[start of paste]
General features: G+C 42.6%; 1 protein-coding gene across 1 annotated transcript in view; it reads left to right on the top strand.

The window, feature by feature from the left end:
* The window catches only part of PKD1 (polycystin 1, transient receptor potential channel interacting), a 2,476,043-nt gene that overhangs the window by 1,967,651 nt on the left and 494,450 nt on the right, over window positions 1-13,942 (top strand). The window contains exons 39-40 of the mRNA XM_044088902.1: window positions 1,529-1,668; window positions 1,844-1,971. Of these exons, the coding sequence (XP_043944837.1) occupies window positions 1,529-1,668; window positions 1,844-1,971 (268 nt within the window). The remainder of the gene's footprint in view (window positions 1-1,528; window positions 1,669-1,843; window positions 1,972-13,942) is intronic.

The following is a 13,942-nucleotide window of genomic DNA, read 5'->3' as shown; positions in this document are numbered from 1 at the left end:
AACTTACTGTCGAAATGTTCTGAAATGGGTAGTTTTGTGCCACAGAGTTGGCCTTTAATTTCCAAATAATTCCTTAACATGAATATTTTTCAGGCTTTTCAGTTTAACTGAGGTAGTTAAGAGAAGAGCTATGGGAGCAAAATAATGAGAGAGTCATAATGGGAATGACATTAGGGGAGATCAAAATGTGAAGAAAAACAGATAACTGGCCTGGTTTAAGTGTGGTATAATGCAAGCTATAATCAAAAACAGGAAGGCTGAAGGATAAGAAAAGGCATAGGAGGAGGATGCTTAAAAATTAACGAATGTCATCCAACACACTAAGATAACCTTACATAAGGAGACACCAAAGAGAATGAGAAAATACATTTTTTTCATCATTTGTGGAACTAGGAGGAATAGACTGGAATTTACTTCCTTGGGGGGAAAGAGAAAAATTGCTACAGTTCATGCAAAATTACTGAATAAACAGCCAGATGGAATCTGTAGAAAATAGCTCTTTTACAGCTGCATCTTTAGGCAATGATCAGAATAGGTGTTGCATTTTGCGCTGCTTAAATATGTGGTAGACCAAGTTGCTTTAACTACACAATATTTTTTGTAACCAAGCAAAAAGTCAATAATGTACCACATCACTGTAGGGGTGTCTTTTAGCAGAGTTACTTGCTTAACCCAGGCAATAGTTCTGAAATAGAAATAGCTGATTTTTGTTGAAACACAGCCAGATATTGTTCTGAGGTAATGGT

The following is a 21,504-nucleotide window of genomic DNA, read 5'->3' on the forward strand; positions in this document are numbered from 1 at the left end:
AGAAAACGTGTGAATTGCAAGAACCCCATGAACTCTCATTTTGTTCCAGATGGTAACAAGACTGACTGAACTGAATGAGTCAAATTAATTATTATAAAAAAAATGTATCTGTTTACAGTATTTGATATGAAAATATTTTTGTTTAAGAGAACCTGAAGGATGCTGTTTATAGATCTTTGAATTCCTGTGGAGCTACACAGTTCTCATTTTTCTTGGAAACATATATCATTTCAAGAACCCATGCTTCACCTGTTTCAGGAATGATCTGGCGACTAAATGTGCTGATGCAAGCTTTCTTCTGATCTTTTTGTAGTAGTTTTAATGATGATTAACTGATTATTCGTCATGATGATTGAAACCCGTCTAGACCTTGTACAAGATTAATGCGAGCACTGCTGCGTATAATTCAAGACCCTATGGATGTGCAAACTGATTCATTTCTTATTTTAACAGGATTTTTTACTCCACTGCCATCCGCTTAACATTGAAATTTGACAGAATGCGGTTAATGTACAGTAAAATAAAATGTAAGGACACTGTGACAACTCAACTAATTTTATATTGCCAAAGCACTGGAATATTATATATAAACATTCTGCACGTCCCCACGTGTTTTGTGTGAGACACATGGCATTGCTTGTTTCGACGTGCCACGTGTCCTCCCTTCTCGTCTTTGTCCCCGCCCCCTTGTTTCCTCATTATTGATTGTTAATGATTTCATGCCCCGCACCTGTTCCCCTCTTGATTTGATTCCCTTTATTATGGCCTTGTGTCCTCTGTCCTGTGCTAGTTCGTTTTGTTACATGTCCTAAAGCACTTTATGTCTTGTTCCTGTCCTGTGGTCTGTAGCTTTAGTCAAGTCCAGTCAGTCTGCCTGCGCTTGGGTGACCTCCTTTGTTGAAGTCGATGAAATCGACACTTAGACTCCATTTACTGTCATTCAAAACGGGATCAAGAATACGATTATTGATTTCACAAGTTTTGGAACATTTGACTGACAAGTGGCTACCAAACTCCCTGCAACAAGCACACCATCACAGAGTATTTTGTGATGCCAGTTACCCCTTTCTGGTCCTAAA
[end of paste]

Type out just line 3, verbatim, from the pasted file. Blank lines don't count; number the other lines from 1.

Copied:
* The window catches only part of PKD1 (polycystin 1, transient receptor potential channel interacting), a 2,476,043-nt gene that overhangs the window by 1,967,651 nt on the left and 494,450 nt on the right, over window positions 1-13,942 (top strand). The window contains exons 39-40 of the mRNA XM_044088902.1: window positions 1,529-1,668; window positions 1,844-1,971. Of these exons, the coding sequence (XP_043944837.1) occupies window positions 1,529-1,668; window positions 1,844-1,971 (268 nt within the window). The remainder of the gene's footprint in view (window positions 1-1,528; window positions 1,669-1,843; window positions 1,972-13,942) is intronic.